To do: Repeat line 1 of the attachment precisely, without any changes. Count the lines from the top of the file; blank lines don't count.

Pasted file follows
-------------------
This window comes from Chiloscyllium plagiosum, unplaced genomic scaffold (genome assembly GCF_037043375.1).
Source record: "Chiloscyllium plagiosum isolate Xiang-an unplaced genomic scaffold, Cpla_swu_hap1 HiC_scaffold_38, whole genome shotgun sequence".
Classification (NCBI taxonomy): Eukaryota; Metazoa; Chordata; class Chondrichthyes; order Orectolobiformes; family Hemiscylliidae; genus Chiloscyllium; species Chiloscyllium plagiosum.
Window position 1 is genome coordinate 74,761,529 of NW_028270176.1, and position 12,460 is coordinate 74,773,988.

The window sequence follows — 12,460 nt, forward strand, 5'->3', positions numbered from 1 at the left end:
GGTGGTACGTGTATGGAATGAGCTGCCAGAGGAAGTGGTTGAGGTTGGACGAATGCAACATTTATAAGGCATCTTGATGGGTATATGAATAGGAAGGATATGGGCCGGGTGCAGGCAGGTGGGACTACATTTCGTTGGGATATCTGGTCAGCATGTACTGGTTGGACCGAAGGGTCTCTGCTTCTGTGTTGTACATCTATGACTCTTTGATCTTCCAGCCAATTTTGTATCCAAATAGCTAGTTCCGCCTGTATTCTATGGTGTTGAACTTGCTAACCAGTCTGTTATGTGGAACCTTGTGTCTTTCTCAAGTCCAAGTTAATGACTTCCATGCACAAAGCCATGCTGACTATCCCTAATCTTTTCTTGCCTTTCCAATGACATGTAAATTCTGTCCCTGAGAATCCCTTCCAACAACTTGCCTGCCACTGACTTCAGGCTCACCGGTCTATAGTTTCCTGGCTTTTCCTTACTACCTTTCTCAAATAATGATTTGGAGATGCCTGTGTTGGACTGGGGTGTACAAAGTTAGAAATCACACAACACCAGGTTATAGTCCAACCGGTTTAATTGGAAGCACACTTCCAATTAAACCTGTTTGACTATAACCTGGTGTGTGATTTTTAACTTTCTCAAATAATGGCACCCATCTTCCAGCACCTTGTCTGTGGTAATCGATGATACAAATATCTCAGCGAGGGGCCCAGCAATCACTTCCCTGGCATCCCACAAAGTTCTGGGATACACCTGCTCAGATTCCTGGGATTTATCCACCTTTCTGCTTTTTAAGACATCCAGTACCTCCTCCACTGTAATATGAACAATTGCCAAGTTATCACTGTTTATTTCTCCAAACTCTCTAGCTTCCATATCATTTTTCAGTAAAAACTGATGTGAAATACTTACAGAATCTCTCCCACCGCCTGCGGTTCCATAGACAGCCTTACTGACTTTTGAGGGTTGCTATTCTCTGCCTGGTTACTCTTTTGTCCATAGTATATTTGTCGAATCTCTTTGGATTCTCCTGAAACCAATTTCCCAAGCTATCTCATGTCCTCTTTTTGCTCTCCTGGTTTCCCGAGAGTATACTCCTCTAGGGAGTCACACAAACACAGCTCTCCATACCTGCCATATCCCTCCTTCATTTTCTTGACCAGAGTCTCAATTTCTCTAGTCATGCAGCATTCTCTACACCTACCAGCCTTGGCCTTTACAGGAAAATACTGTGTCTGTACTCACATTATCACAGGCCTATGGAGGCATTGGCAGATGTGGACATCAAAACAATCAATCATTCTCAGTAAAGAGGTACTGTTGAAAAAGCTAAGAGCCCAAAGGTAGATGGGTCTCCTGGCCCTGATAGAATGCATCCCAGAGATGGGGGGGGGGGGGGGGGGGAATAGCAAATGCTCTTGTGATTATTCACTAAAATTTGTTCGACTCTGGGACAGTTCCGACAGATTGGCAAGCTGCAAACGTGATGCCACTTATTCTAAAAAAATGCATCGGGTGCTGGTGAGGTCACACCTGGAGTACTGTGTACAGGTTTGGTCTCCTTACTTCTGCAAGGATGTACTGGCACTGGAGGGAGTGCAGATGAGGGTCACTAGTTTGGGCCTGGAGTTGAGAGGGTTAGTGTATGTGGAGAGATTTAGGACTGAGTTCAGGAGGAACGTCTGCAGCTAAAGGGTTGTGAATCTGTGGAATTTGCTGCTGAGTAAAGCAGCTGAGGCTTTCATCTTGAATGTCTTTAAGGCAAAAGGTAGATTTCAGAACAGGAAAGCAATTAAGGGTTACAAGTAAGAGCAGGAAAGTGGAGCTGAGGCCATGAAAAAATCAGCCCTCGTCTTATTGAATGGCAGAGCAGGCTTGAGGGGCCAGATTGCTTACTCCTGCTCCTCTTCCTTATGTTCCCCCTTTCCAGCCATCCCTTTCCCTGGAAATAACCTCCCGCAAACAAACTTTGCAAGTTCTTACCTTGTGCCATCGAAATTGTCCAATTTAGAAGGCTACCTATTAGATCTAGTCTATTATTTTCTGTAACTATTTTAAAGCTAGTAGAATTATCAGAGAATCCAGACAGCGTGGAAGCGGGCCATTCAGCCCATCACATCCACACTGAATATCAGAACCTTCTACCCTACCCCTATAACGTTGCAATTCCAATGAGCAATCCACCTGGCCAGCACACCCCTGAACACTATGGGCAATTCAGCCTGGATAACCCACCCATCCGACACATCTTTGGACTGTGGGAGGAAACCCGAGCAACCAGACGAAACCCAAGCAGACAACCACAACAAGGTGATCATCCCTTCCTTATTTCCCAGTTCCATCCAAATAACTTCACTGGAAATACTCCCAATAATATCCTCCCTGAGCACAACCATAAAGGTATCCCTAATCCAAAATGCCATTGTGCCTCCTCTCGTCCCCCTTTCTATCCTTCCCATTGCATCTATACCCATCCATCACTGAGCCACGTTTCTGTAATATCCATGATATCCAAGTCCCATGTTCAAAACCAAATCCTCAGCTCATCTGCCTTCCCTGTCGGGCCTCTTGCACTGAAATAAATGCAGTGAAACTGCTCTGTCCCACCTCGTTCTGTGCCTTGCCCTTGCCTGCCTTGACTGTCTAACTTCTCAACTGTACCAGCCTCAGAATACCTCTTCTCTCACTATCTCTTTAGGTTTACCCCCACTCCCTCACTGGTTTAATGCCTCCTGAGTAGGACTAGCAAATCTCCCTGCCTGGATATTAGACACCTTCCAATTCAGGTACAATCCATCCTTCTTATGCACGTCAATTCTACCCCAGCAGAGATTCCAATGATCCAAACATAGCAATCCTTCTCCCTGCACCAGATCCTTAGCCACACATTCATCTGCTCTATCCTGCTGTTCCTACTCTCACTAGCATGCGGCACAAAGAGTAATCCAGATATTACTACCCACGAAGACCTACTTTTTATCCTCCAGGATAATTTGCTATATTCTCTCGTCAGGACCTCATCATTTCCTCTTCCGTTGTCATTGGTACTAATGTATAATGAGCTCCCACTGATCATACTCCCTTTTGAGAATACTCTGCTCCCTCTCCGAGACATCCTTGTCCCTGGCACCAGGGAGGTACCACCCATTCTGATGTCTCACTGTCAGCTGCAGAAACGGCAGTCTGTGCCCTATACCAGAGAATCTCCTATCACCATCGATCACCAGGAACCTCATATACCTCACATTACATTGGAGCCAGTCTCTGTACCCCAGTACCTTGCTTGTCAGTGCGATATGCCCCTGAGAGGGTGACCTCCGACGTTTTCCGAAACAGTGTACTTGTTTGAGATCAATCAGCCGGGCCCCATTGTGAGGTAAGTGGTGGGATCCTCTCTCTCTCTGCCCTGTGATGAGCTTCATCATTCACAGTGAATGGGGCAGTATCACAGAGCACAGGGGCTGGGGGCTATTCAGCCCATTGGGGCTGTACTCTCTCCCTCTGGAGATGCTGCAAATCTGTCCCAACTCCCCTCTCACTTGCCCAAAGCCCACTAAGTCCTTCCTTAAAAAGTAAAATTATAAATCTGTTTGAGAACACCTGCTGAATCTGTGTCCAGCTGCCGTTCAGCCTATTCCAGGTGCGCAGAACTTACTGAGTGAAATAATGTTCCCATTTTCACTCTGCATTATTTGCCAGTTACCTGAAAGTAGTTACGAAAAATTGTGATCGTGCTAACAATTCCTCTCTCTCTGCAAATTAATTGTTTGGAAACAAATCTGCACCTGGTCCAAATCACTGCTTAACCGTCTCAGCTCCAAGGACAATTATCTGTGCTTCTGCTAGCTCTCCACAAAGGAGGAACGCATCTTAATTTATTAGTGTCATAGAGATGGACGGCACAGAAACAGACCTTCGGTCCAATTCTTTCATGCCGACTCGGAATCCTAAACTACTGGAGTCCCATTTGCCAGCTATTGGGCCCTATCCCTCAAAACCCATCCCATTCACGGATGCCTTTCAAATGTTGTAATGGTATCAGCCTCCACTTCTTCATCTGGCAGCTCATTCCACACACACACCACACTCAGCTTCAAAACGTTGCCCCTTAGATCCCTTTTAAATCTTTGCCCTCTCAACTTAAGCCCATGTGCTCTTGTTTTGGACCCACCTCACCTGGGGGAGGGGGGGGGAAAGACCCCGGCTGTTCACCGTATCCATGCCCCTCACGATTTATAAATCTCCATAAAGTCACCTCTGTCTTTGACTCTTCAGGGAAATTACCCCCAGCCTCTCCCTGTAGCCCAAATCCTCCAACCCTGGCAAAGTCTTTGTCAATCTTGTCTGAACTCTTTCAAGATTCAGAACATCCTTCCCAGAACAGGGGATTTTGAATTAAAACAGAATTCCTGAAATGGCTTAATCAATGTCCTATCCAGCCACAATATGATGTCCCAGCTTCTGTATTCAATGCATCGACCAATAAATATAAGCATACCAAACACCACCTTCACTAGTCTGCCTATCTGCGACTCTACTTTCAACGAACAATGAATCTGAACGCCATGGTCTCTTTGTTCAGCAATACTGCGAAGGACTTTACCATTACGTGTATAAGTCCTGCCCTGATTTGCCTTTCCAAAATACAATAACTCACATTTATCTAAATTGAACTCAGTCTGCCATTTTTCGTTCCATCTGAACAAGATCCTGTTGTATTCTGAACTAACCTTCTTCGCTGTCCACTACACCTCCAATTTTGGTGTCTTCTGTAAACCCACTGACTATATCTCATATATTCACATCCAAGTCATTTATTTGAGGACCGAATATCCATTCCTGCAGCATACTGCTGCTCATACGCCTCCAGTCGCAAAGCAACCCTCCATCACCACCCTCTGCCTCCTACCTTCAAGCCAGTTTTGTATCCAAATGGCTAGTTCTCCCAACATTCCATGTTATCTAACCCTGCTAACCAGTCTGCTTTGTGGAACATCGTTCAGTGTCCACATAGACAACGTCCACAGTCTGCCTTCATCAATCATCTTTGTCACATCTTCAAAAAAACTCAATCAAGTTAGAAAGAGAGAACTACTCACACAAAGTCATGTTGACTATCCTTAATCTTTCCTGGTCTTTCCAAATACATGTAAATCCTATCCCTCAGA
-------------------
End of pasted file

This window comes from Chiloscyllium plagiosum, unplaced genomic scaffold (genome assembly GCF_037043375.1).